Porter v. Saul

Filing 56

MEMORANDUM Opinion and Order: Plaintiff's Motion for Summary Judgment 35 is denied. The defendant's Motion for Summary Judgment 40 is granted. The Clerk is directed to enter judgment in the defendant's favor and against the plaintiff and terminate the case. The Clerk of the Court shall mail a copy of this opinion to the plaintiff. Civil case terminated. Signed by the Honorable Mary M. Rowland on 4/27/2021. (See attached order for further detail.)Mailed notice. (dm, )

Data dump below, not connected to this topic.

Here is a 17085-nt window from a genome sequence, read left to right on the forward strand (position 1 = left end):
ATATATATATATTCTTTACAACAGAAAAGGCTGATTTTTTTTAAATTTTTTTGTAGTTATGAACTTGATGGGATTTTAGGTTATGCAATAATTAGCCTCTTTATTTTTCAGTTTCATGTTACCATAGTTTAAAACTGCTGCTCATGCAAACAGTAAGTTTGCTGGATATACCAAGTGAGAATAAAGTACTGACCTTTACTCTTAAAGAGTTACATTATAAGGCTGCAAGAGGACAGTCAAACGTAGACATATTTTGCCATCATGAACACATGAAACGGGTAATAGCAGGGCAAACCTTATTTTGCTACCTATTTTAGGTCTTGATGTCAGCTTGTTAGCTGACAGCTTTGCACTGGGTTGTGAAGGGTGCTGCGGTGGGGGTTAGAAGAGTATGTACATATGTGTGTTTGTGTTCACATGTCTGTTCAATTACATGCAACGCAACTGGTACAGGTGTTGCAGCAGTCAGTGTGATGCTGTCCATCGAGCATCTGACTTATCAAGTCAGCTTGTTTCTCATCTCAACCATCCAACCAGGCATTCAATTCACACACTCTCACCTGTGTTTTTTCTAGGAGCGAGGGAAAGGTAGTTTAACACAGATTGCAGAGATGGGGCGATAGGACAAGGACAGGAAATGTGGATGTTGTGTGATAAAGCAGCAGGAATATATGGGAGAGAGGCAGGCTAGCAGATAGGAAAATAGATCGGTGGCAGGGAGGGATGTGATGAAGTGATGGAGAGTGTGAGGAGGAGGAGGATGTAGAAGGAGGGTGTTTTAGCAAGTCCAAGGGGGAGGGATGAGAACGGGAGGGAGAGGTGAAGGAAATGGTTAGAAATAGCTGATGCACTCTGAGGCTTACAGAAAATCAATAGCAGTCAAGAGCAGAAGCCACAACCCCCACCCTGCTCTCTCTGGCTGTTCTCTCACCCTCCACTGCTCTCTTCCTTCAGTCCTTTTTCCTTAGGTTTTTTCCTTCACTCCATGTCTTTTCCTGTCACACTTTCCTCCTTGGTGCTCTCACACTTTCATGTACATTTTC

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IN THE UNITED STATES DISTRICT COURT FOR THE NORTHERN DISTRICT OF ILLINOIS EASTERN DIVISION DELORES PORTER, Plaintiff, Case No. 19-cv-3053 v. ANDREW SAUL, Commissioner of Social Security, Judge Mary M. Rowland Defendant. MEMORANDUM OPINION AND ORDER This case is before the Court on the parties’ cross motions for summary judgement [35, 40]. Plaintiff Delores Porter alleges that she suffered from race, color, and age discrimination and a hostile work environment while employed at the Social Security Administration (SSA). She also alleges a Privacy Act claim related to the SSA’s handling of her personal information. Both parties now seek summary judgement. For the reasons stated below, Porter’s Motion for Summary Judgment [35] is denied and the government’s motion [40] is granted. SUMMARY JUDGMENT STANDARD Summary judgment is proper where “the movant shows that there is no genuine dispute as to any material fact and the movant is entitled to judgment as a matter of law.” Fed. R. Civ. P. 56(a); see also Celotex Corp. v. Catrett, 477 U.S. 317, 322 (1986). A genuine dispute as to any material fact exists if “the evidence is such that a reasonable jury could return a verdict for the nonmoving party.” Anderson v. Liberty Lobby, Inc., 477 U.S. 242, 248 (1986). The substantive law controls which facts are 1 material. Id. After a “properly supported motion for summary judgment is made, the adverse party must set forth specific facts showing that there is a genuine issue for trial.” Id. at 250 (internal quotations omitted). The Court “consider[s] all of the evidence in the record in the light most favorable to the non-moving party, and [] draw[s] all reasonable inferences from that evidence in favor of the party opposing summary judgment.” Skiba v. Ill. Cent. R.R. Co., 884 F.3d 708, 717 (7th Cir. 2018) (internal citation and quotations omitted). The Court “must refrain from making credibility determinations or weighing evidence.” Viamedia, Inc. v. Comcast Corp., 951 F.3d 429, 467 (7th Cir. 2020) (citing Anderson, 477 U.S. at 255). In ruling on summary judgment, the Court gives the non-moving party “the benefit of reasonable inferences from the evidence, but not speculative inferences in [its] favor.” White v. City of Chi., 829 F.3d 837, 841 (7th Cir. 2016) (internal citations omitted). “The controlling question is whether a reasonable trier of fact could find in favor of the non-moving party on the evidence submitted in support of and opposition to the motion for summary judgment.” Id. (citation omitted). When cross-motions for summary judgment are filed, the Court construes all facts and draws all reasonable inferences in favor of the party against whom the motion was filed. Indianapolis Airport Auth. v. Travelers Prop. Cas. Co. of Am., 849 F.3d 355, 361 (7th Cir. 2017). The Court treats the motions separately. Marcatante v. City of Chi., 657 F.3d 433, 439 (7th Cir. 2011). See also Kreg Therapeutics, Inc. v. VitalGo, 2 Inc., 919 F.3d 405, 416 (7th Cir. 2019) (“Each cross movant for summary judgment bears a respective burden to show no issue of material fact with respect to the claim.”). BACKGROUND 1 I. Porter and the Benefits Authorizer Role Delores Porter is an African American woman and military veteran with “chocolate caramel brown” skin who is over forty years old. DSOF ¶ 4; PSOF ¶ 33. On September 17, 2017, she was hired as a Benefits Authorizer (BA) for the SSA service center in Chicago on a one-year probationary basis. DSOF ¶ 3. For most of her employment, Porter was supervised by Assistant Training Module Manager Kristina Edwards. Id. at ¶ 6. A week before Porter’s termination, Assistant Training Module Manager Sherri Washington became Porter’s primary supervisor. Id. at ¶ 7. Edwards and Washington reported to Training Module Manager Lisa Evans. Id. at ¶ 8. Defendant Andrew Saul is the Commissioner of the Social Security Administration. Id. at ¶ 5. A BA is a technically demanding role responsible for ensuring accurate records and calculating benefit amounts. Id. at ¶ 9. To acquire the necessary skills, new hires participate in seven months of daily classroom training. Id. at ¶ 10. The program has several elements, including classroom instruction, testing, and extended simulations The facts in this Background section are undisputed unless otherwise noted. The government’s Rule 56.1 Statement of Facts (Dkt. 41) is abbreviated as “DSOF.” Porter responded to the government’s statement at Dkt. 49-1 and filed a Statement of Additional Facts (Dkt. 49-2) abbreviated as “PSOAF.” Porter’s Rule 56.1 Statement of Facts (Dkt. 37) is “PSOF”. The government responded to Porter’s Statement of Facts at Dkt. 48 and to the Statement of Additional Facts at Dkt. 54. The government asserts several violations of Local Rule 56.1 in Porter’s statements of facts. Whether to require strict compliance with Local Rule 56.1 is in the Court’s discretion. Kreg Therapeutics, Inc. v. VitalGo, Inc., 919 F.3d 405, 414 (7th Cir. 2019). The Court addresses particular statements of fact or evidence in the opinion as is necessary. 1 3 called “case breaks.” Id. at ¶ 15. In order to evaluate the trainees, they take eleven tests over the course of the training. Id. at ¶ 16. The course instructors also provide reviews of the trainees conduct in the classroom. Id. at ¶ 18. Case breaks, meanwhile, are multi-day breaks from the regular instruction where the trainees work on actual Social Security cases which are then reviewed and corrected by a mentor. Id. at ¶ 21. Along with regular instruction, trainees may request extra tutoring. If a trainee scores below 80% on a test, tutoring is supposed to be offered to them. Id. at ¶ 33. Finally, the “Career Ladder Plan” for the BA role, signed by both Porter and Edwards in this case, states that new hires must successfully complete the basic training course and that hires receive on-the-job training in addition to the formal program. Id. at ¶¶ 2-3; Pl. Ex. T, Dkt. 37-7. Article 16 of the National Agreement states that the Agency is responsible for providing training when it is required by a career ladder plan. PSOAF ¶ 1. To track their progress, trainees receive regular performance discussions, which are written memorandums and in-person discussions detailing their performance in the program. DSOF ¶ 25. Consistent with Article 21 of the SSA’s National Agreement with the American Federation of Government Employees, trainees are only assessed on two elements: “engaging in learning” and “interpersonal skills.” PSOAF ¶ 29. At the beginning of their training, new hires are provided with a copy of the Individual Performance Assessment System (IPAS). DSOF ¶ 13. The document is intended to “provide trainees with a clear perspective on how well they are progressing toward meeting their full work potential.” Id. at ¶ 14. Among the 4 expectations outlined in the IPAS is that trainees make steady progress in mastering the course material. Id. At the same time, it also states that “[t]he performance expectations outlined . . . will be used only to determine when an employee will be taken off review,” a period of monitoring after successful completion of the training course. Id. at ¶ 7. II. Class Makeup and Performance When Porter began the training, there were twelve trainees in her class, titled BA 17-03. Id. at ¶ 11. Edwards was responsible for this class and another occurring at the same time down the hall, titled BA 17-04. Id. Porter’s class had four African American women, including Porter. Id. at ¶ 49. None of these women completed the course. Id. One was terminated before the first exam for some form of misconduct. Id. at ¶ 50. Another resigned for what the government describes as personal reasons. Id. Porter and an African American woman under forty with the initials S.G. were terminated for poor class performance. Id. They were the only people in the class with a test average below 70%. Id. at ¶ 49. The next closest was an African American man with the initials E.J., who averaged 75.5% on the exams. Id. In the other class that Edwards supervised, BA 17-04, there were five African American women, all under forty. Id. at ¶ 52. They all passed the course. Id. Only two people who started the class in this group did not complete it. Id. at ¶ 53. One was a white man who was terminated for misconduct, and another was an African 5 American man who was terminated for poor performance based on an average test score of 59.3% and negative instructor feedback. Id. III. Porter’s Performance Like the other students, Porter’s progress was tracked through performance discussions, that summarized her instructor feedback, class breaks, and test performance. Although they consistently praise her interpersonal skills, each of her five performance discussion memorandums record significant concerns with the “engages with learning” element, specifically her ability to master the material. Id. at ¶¶ 28-32. Her first discussion, on November 9, 2017, stated that “[t]here have been concerns regarding your ability to grasp the BA material.” Id. at ¶ 28. As the course progressed, the feedback became more pointed. The February 26, 2018 discussion, for example, told Porter that “[w]hile you follow along during classroom instruction, you struggle significantly with exercises. You are unsure where to begin, and you must be coached through them in every lesson. If you do complete exercises on your own, they result in incorrect answers.” Id. at ¶ 31. Porter views these and similar comments made during performance discussion as belittling and indicative of age discrimination. PSOF ¶ 35. This feedback is consistent with the experience of the classroom instructors. One, Andrew Makowski, said that Porter “was not satisfying the merit based expectations of the job” and was “consistently unable to complete exercises correctly.” DSOF ¶ 19. Diana Rodriguez, another instructor, said that Porter needed extensive instructor 6 assistance, had poor organizational skills, and had “trouble completing exercises correctly or even knowing where to begin.” Id. at ¶ 20. 2 Porter also struggled in the case breaks. Porter participated in four case breaks during her period of employment. Id. at ¶ 22-24. In her first break, she completed three cases, two of which were incorrect. Id. at ¶ 22. In her second and third breaks she completed two cases each time, again with some errors. Id. at ¶ 23. During the last break, which lasted five days, she completed only one case and did so incorrectly. Id. at ¶ 24. Porter was also evaluated through formal exams. She was tested on ten subjects during the course—she was fired before the final one. Id. at ¶ 17. The entire class retook the first test, on Rates, after over half of the class failed it the first time. Id. Excluding her first Rates test, SSA records Porter’s exam scores as: 78%; 78%; 81%; 52%; 71%; 84%; 72%; 89%; 44%; and 45%. Id. As a result, her exam average at the time of her firing was 69.4%. When she was recommended for termination her final exam score of 45% had not been recorded, giving her an average at the time of 72.1%. PSOF ¶¶ 11, 57. Porter says that these scores may be falsified, but her citations to the record provide no reason to think so. Dkt. 49-1 ¶ 17. In her April 6, 2018 performance evaluation, discussed in more detail below, her third to last exam, on Awards, was improperly entered as a 79% when it should have been an 89%. Pl. Add. Ex. E, Dkt. Porter suggests that the feedback of a third instructor would have been more positive. The Court, however, will not speculate about potential evidence not in the record. 2 7 52-1 ¶ 3. But the exam scores listed above includes the corrected score of 89%, and there is nothing in the record to suggest any of the other exam scores are inaccurate. After scoring 78% on the second exam, on Payment Adjustment, Porter was offered tutoring. DSOF ¶ 34. She declined the offer. Id. Edwards offered Porter tutoring in Awards because she had missed the lesson and test due to illness. Def. Ex. 24, Dkt. 41-4 ¶ 3. Edwards provided Porter with two dates that she could receive tutoring on Awards. Id. Porter responded to Edward’s email and said “OK, thanks Kristina,” but did not accept the dates offered. Id. Porter asserts that she was not offered tutoring after either of her final two exams, including the exam on Awards. PSOF ¶ 26. The government disputes this, but neither party supports their assertions with relevant evidence. Dkt. 54 ¶ 26. IV. Porter’s Personal Information While Porter attended her training, another issue emerged. As an Army veteran, Porter was entitled to increased annual leave time due to her prior federal service. DSOF ¶ 36. In order to claim that time, paperwork had to be submitted by SSA to the Army, which then sent more information to the SSA’s human resource department. Id. SSA never received paperwork from the Army, and so Edwards told Porter to contact the Army to investigate. Id. at ¶ 38. When Porter contacted the Army, she was told it had never received anything from the SSA. Id. So, Porter resubmitted the required information to the SSA human resources department. Id. at ¶ 39. At Edwards’s instruction, Porter copied her on the email. Id. The Army soon thereafter returned the necessary paperwork. Id. Attached to the 8 email was Porter’s personal information, including her date of birth, her Social Security number, and her military history. Id. at ¶ 40. Porter is now concerned with Edwards having access to this personal information. Id. She has not cited any evidence that Edwards personally misused her information. But at one point she received a voicemail stating that fraudulent activity had been linked to her Social Security number. Id. at ¶ 41. V. Porter’s Firing The SSA’s termination policy is governed by Articles 23 and 33 of the National Agreement. PSOF ¶ 44. Article 23 requires that employees receive a thirty-day notice prior to termination. Id. Article 33, however, states that probationary employees should ordinarily be given two-week notice before firing, when practicable. PSOAF ¶ 28. It also states that probationary employees’ performance may be observed and that they may be fired for cause. DSOF ¶ 44. On April 6, 2018, Porter had what would be her final performance discussion. DSOF ¶ 32. Edwards prepared the report, but it was delivered by Washington, who had recently taken over as Porter’s supervisor. PSOAF ¶¶ 10, 30. The report stated, in part: There have been concerns about your ability to successfully perform the BA job since your September report. However, these concerns have increased significantly over time. Your organizational skills are a detriment to your learning process. You are not organizing your notes and handouts in a manner that allows you to efficiently locate items needed for exercises and tests. You frequently ask questions about material that was just covered, and you are unable to do any BA work independently. This is a significant concern, especially this late in your classroom training. You are unable to complete any exercises correctly, even those that are basic and simple in nature. . . . Lastly, your SSI test score was drastically 9 low at 44%. This is not indicative of quality public service, nor does it indicate mastery of the lessons taught in class for the past five months. DSOF ¶ 32. The report also stated that she was “unable to complete any MACADE coding,” an important job function. Id. A prior performance discussion noted, however, that she had successfully completed MACADE coding actions. PSOF ¶ 12. The report also listed Porter’s most recent test scores, except for her final one. PSOF ¶ 16. Her Awards test was listed as a 79% when she had scored an 89%. Id. In her meeting with Washington, Porter expressed her disagreement with the grading of her second-to-last exam, stating that several correct answers had been marked wrong, resulting in her score of 44%. PSOF ¶ 14. That evening, Evans sent out a termination letter for Porter for final review. Pl. Add. Ex. L, Dkt. 52-4, 5. On April 10, Porter met with a union representative to tell them she believed she was about to be fired. PSOF ¶ 66. Later that day, Porter was escorted by Evans to an empty classroom guarded by SSA personnel. DSOF ¶ 46. Evans told her that she was being terminated, effective immediately, due to her poor performance in class. Id. She was then escorted by armed guards through the main entrance and off the premises. Id. Porter found this public shepherding humiliating. Id. According to Evans, it was standard SSA practice at the time. Dkt. 54 ¶ 11. VI. EEOC and the Present lawsuit In July 2018, Porter filed a complaint with SSA’s Equal Employee Opportunity office (EEO) alleging age and race discrimination and harassment related to her employment and firing. DSOF ¶ 55. After a formal investigation, the EEO issued a 10 Final Agency Decision finding no discrimination. Id. at ¶ 57. Porter timely filed the present lawsuit on May 6, 2019. ANALYSIS Porter and the government have both moved for summary judgement. Porter’s Motion does not contain any arguments; instead, it recites the legal standards of her claims. In her reply and response to the government’s Motion, however, Porter articulates her view in response to the government’s arguments. The parties address four major issues in their briefing: whether Porter has exhausted her color discrimination claim; whether summary judgement is warranted on the discrimination claims; whether summary judgement is warranted on the hostile work environment claims; and whether Porter has a valid Privacy Act claim. I. Color Discrimination Along with her race and age discrimination claims, Porter alleges color discrimination in her complaint. “A Title VII plaintiff may bring only those claims that were included in her EEOC charge, or that are ‘like or reasonably related to the allegations of the charge and growing out of such allegations.’” Geldon v. S. Milwaukee Sch. Dist., 414 F.3d 817, 819 (7th Cir. 2005) (quoting McKenzie v. Ill. Dep't of Transp., 92 F.3d 473, 481 (7th Cir. 1996)). The government contends that Porter did not raise a color claim in her EEO charge and so is barred from doing so now. Meanwhile, Porter argues that her color discrimination claim is reasonably related to the race claim investigated by the EEO. 11 The Court need not determine whether Porter exhausted her color claim. Besides describing her skin tone, Porter does not make any arguments or offer any evidence unique to a color discrimination claim. Since none of Porter’s discrimination claims survive summary judgement, this question is moot. II. The Discrimination Claims Are Dismissed To find discrimination, a reasonable factfinder must be able “to conclude that the plaintiff’s race, ethnicity, sex, religion, or other proscribed factor caused the discharge or other adverse employment action.” Ortiz v. Werner Enterprises, Inc., 834 F.3d 760, 765 (7th Cir. 2016). In its evaluation, the Court asks “whether the totality of the evidence shows discrimination, eschewing any framework or formula.” Igasaki v. Illinois Dep't of Fin. & Pro. Regul., 988 F.3d 948, 958 (7th Cir. 2021). In order to “clarify and simplify” this analysis, the plaintiff may employ the McDonnel Douglas burden-shifting framework. Coleman v. Donahoe, 667 F.3d 835, 863 (7th Cir. 2012) (Wood, J., concurring); see McDonnell Douglas Corp. v. Green, 411 U.S. 792 (1973). While this approach provides a clear test for surviving summary judgement, it “is just one way that a plaintiff can navigate her way to a jury in a discrimination case.” Purtue v. Wisconsin Dep't of Corr., 963 F.3d 598, 602 (7th Cir. 2020). A fact-pattern that does not meet the McDonnell Douglas requirements may still demonstrate discrimination. In its Motion for Summary Judgement, the government relies on an outmoded legal framework that distinguishes between “direct” and “indirect,” i.e. McDonnell Douglas, approaches to proving discrimination. See Ortiz, 834 F.3d at 765 (“[D]istrict 12 courts must stop separating “direct” from “indirect” evidence and proceeding as if they were subject to different legal standards.”) Porter’s pro se filings, meanwhile, engages in McDonnell Douglas analysis but also the more holistic approach described by Ortiz. The Court will first evaluate whether the evidence of discrimination satisfies the McDonnell Douglas framework and then consider it holistically. A. Porter Cannot Satisfy the McDonnel Douglas Standard Under the McDonnell Douglas framework, Porter must first establish that (1) she is a member of a protected class; (2) her performance met his employer’s legitimate expectations; (3) despite this performance, she was subjected to an adverse employment action; and (4) her employer treated similarly situated employees outside of the protected class more favorably. See Skiba v. Ill. Cent. R.R. Co., 884 F.3d 708, 719 (7th Cir. 2018). If Porter can establish these four elements, the burden shifts to his employer to “articulate a legitimate, non-discriminatory reason for the adverse employment action.” South v. Ill. Envtl. Prot. Agency, 495 F.3d 747, 751 (7th Cir. 2007). At that point Porter may rebut the Defendants’ purportedly legitimate purpose with evidence of pretext. See Eaton v. Indiana Dep’t of Corr., 657 F.3d 551, 554 (7th Cir. 2011). The parties do not contest that Porter, as a black woman over forty, is a member of several protected classes. It is also agreed that her firing was an adverse employment action. The government contends, however, that Porter has failed to identify a similarly situated employee or establish that she met the SSA’s 13 performance expectations. The government also argues that SSA had a legitimate, non-pretextual reason for firing Porter. In order to succeed under McDonell Douglas, the plaintiff must identify similarly situated employees outside of the protected class who were treated better. An employee is similarly situated when “he is directly comparable in all material aspects, including performance, qualifications, and conduct.” Bunn v. Khoury Enterprises, Inc., 753 F.3d 676, 685 (7th Cir. 2014) (citing Radue v. Kimberly-Clark Corp., 219 F.3d 612, 617-18 (7th Cir. 2000), overruled on other grounds by Ortiz v. Werner Enterprises, Inc., 834 F.3d 760 (7th Cir. 2016). Failure to identify such employees is fatal to a McDonell Douglas claim. See Hooper v. Proctor Health Care Inc., 804 F.3d 846, 853 (7th Cir. 2015). Porter argues that the non-African-American, male, and young classmates who were permitted to finish the class are similarly situated to her. She also emphasizes that the only people who did not finish the class were AfricanAmerican women. But the McDonell Douglas framework does not depend on whether other members of one’s protected class suffered the same adverse action. Instead, Porter must show that non-protected, similarly-situated employees were treated better than she was. Despite Porter’s assertions to the contrary, the classmates that completed the course were not similarly situated to her. She and the other employee dismissed for poor performance were the only employees to have average scores below 70%. DSOF ¶ 49. The next closest average was 75.5%, and the other averages were comfortably in the mid-80s to high 90s. Id. Test performance during an intensive training class is clearly 14 a “material” metric for comparison. Because Porter has failed to identify a comparable employee, she cannot satisfy the McDonell Douglas burden. The government also argues that Porter failed to meet the SSA’s performance expectations and that the SSA’s had a legitimate reason for firing Porter. The reasoning is basically the same for the two elements—the SSA fired Porter not because of her race, gender, color, or age, but because of her incapacity to do the job at the level required. DSOF ¶¶ 17-24. This incapacity is demonstrated by the uncontroverted evidence of her poor performance in tests, case breaks, and instructor feedback throughout her training. See Igasaki v. Illinois Dep't of Fin. & Pro. Regul., 988 F.3d 948, 958 (7th Cir. 2021) (granting summary judgement when the “brunt of the evidence at summary judgment—his performance reviews by [the supervisor]— shows that [the plaintiff’s] performance was at best, lackluster, and at worst, unacceptable.”) Porter offers two counterarguments: that her test scores were falsified; and that she was evaluated under a wrong or different standard. The evidence for the first claim relies primarily on the fact that, on her April 6 performance discussion memorandum, her Awards exam scores was incorrectly recorded as a 79% when she really earned an 89%. PSOF ¶ 16. 3 At times in her filings, Porter suggests that this is reason to believe that her other exam scores may have been tampered with. She also argues that the error is evidence that her test scores were used by the SSA as a pretext. But Porter has not offered any evidence that her test scores were Porter also asserts that the 45% recorded on her last exam was “erroneous,” but she does so without evidentiary support. 3 15 manipulated, and an error on a single document does not reasonably allow for such an inference. Furthermore, there is no logical connection between the error and an argument that the firing was pretextual. Including her proper Awards grade in the calculations, she had an average of 69.4% when she was fired. Porter cites to no evidence suggesting that the SSA used the wrong test scores when deciding whether to fire her, or that the error was an intentional attempt to discredit her record. While the error was unfortunate (prior to being corrected), it does not render the uncontroverted evidence of Porter’s underperformance pretextual. Porter also argues that she was evaluated under a different standard from the other trainees. She cites to Article 21 of the National Agreement to support the view that new hires were not supposed to be appraised in their first year, saying she was improperly subjected to evaluation. Pl. Ex. W, Dkt. 37-7, Art. 21 § 9(C)(1). But while probationary employees are not to be appraised, the Article suggests that “appraisal” is a technical term and that new hires instead should be evaluated under a “pass/fail” plan. Id. at § 9(A)(1). Article 33, meanwhile, provides for ongoing consultations with new hires about their performance and progress as well as for their possible firing. Pl. Ex. V, Dkt. 37-7, Art. 33 § 3(B)-(C). Continuing her standards-based arguments, Porter says that she was improperly held to standards outlined in the IPAS, while other classmates were evaluated according to the standards described in a document called the PACS Performance Plan. The filings are unclear as to the significance of these various performance metrics. However, the distinction Porter draws appears to be one without a difference. 16 The IPAS states that trainees are expected to “show steady progress in mastering the course content as well as an increasing ability to accurately and independently process casework. During the classroom phase of training, the trainee must be actively involved in the class and keep up with the rest of the class in all assignments including casework.” Pl. Ex. H, Dkt. 37-4, at 6. The PACS plan, meanwhile, states that Porter was expected to, among other things, “[p]articipate[] in training by asking appropriate questions, researching information and successfully completing tests and assignments” and “[d]emonstrate[] progress towards independent completion of work.” Pl. Ex. 2, Dkt. 37-8, at 1. These standards are consistent, not contradictory, and the evidence shows that Porter failed to meet either. Even if IPAS was incorrectly referenced in Porter’s termination letter, that is not enough to prove the reasons given were pretextual or that Porter met expectations. B. A Holistic Review Does Not Show Discrimination Porter has failed to meet the burden of the McDonnell Douglas approach. Her claim could still survive summary judgement, however, if the “evidence would permit a reasonable factfinder to conclude that the plaintiff’s race, ethnicity, sex, religion, or other proscribed factor caused the discharge or other adverse employment action.” Ortiz v. Werner Enterprises, Inc., 834 F.3d 760, 765 (7th Cir. 2016). To make that determination, the Seventh Circuit has “identified three broad types of circumstantial evidence that will support an inference of intentional discrimination: ambiguous or suggestive comments or conduct; better treatment of people similarly situated but for the protected characteristic; and dishonest employer justifications for 17 disparate treatment.” Joll v. Valparaiso Cmty. Sch., 953 F.3d 923, 929 (7th Cir. 2020). But, as discussed in the previous section, Porter has failed to identify similarly situated employees or show that SSA’s justifications are pretextual. Beyond the issues already described, Porter raises a few potentially “suggestive” actions the Court will consider. First is the fact that all four African-American women, and only those women, in Porter’s class failed to complete the course. DSOF ¶ 50. While this fact does not identify a similarly situated comparator, taken on its own it may raise suspicion that discrimination took place. This concern is significantly mitigated, however, by the fact that the other class that Edwards supervised concurrently had five African-American women in it, all of whom passed. Id. at ¶ 52. In that class, two men, one white and one African-American, failed to complete the class. Id. at ¶ 53. Without more, a reasonable jury could not find discrimination based on these outcomes. Next, Porter states that the National Agreement guaranteed her thirty days’ notice before she was terminated. See Pl. Ex. U, Dkt. 37-7, Art. 23 § 7(A)(1). Article 33, however, clarifies that probationary employees should be given two weeks’ notice “when practicable.” Pl. Ex. V, Dkt. 37-7, Art. 33 § 3(E). Failing to provide notice thus did not violate the National Agreement. Porter also argues that she was entitled to on-the-job training called for by her career ladder plan. But on-the-job training was to take place after completion of the class, and Article 33 provides for the termination of employees throughout their probationary period. Id. When evaluated, these potentially “ambiguous” elements do not give rise to a question of fact for a jury. 18 Finally, Porter suggests that she was discriminated against under a “cat’s paw” theory of liability, where a subordinate influenced the final decisionmaker to fire her. A cat’s paw theory, however, requires that the plaintiff show that the subordinate, in this case Edwards, “actually harbored discriminatory animus.” McDaniel v. Progress Rail Locomotive, Inc., 940 F.3d 360, 370 (7th Cir. 2019) (quoting Grant v. Trustees of Indiana Univ., 870 F.3d 562, 570 (7th Cir. 2017)). Beyond conclusory assertions, Porter has not done so. Summary judgement dismissing Porter’s discrimination claims is warranted. III. Porter’s Hostile Work Environment Claim Does Not Survive Summary Judgement Porter’s next claim is that she was subjected to a hostile work environment while employed by SSA. “Title VII . . . forbids employers from requiring people to work in a discriminatorily hostile or abusive environment.” Boss v. Castro, 816 F.3d 910, 919– 20 (7th Cir. 2016). A violation occurs when “the workplace is permeated with discriminatory intimidation, ridicule, and insult, that is sufficiently severe or pervasive to alter the conditions of the victim's employment and create an abusive working environment.” Alexander v. Casino Queen, Inc., 739 F.3d 972, 982 (7th Cir. 2014) (quoting Mendenhall v. Mueller Streamline Co., 419 F.3d 686, 691 (7th Cir. 2005)). To survive summary judgement, a plaintiff must provide sufficient evidence demonstrating that “(1) the work environment was both objectively and subjectively offensive; (2) the harassment was based on membership in a protected class or in retaliation for protected behavior; (3) the conduct was severe or pervasive; and (4) there is a basis for employer liability.” Boss, 816 F.3d at 920. 19 In this case, Porter has failed to raise a question as to whether she was subject to severe or pervasive harassment based on her membership in a protected class. As examples of her harassment, Porter points to falsified grades, false and demeaning statements, denial of training, and public humiliation arising from the manner of her firing. The record, however, does not support this view. While one of Porter’s exams was incorrectly recorded on her April 6 performance discussion memorandum, Porter does not cite any evidence that any of her other exam grades were ever misstated or that the incorrect recording had any substantive impact on her employment. Similarly, she insists that Edwards and her instructors provided false and demeaning statements about her in her performance reviews. But while the feedback is pointed, and doubtless contestable based on one’s perspective, it is not particularly cruel or demeaning—the comments focus on her performance in class, are consistent with each other and over time, and identify substantive steps she could take to improve. Reasonable steps taken by an employer to address an employee’s failure to meet expectations do not constitute harassment. Boss, 816 F.3d at 920. The uncontroverted record also suggests that the manner of Porter’s firing was standard SSA policy, not targeted harassment. See also Hunter v. D.C., 797 F. Supp. 2d 86, 93 (D.D.C. 2011) (holding that ridiculing a terminated employee as he is escorted from the building by police officers does not constitute severe or pervasive harassment). A reasonable jury could not look at the evidence and conclude that Porter was subjected to “severe or pervasive” harassment. 20 What is more, there is no evidence that any harassment that Porter did suffer was because of her membership in a protected class. In Bond, the Seventh Circuit approved of summary judgement against the plaintiff’s hostile work environment claim when the “record contain[ed] not a single racially offensive remark, email, or other hint of racial animus.” 816 F.3d at 920. Porter’s evidence is similarly lacking. Even if Porter was ill-treated, there is no evidence that her treatment was “based” on her membership in a protected class. And, as discussed in the previous section, the overall context does not suggest that the SSA officials acted with discriminatory intent. The evidence does not support the view that Porter was subjected to severe or pervasive harassment because of her membership in a protected class, and so her hostile work environment claim does not survive summary judgement. IV. Porter’s Claims Related to Her Personal Information Are Dismissed Finally, in her Response to the Defendant’s Statement of Facts, Porter states that Edwards having her personal information violates the Privacy Act and demands identity theft protection and damages for the resulting emotional distress. See 5 U.S.C. § 552a (2018). The Privacy Act generally prohibits agencies from improperly disclosing records related to individuals. Id. § 552a(b). In order to recover on such a claim, the plaintiff must show that the violation was “intentional or willful.” Id. § 552a(g)(4). The Seventh Circuit has held that a violation can only be shown by “evidence of reckless behavior and/or knowing violations of the Act.” Moskiewicz v. U.S. Dep't of Agric., 791 F.2d 561, 564 (7th Cir. 1986). So long as the “employees who 21 were involved reasonably believed that they were allowed access” the information, the plaintiff cannot recover. Coburn v. Potter, 329 F. App'x 644, 646 (7th Cir. 2009). In this case, Edwards requested that she be copied on an email to SSA HR that contained Porter’s date of birth, Social Security number, and military record. DSOF ¶ 39. This information was then sent to the Army and used to calculate Porter’s service computation date. It is unclear whether Porter’s disclosure of her personal information to Edwards is covered by the Privacy Act. But even if it is, Porter does not cite any evidence suggesting that Edwards was accessing information she knew she was not allowed to receive. Instead, the facts as described most reasonably suggest that Edwards was trying to make sure that the information was sent and followed up on after several delays so the Porter could receive service credits. Porter voluntarily included Edwards on the email chain. The record provides no evidence that would allow a reasonable jury to find a Privacy Act violation. The claim is dismissed. CONCLUSION For the stated reasons, the plaintiff’s Motion for Summary Judgment [35] is denied. The defendant’s Motion for Summary Judgement [40] is granted. The Clerk is directed to enter judgment in the defendant’s favor and against the plaintiff and terminate the case. The Clerk of the Court shall mail a copy of this opinion to the plaintiff. 22 E N T E R: Dated: April 27, 2021 MARY M. ROWLAND United States District Judge 23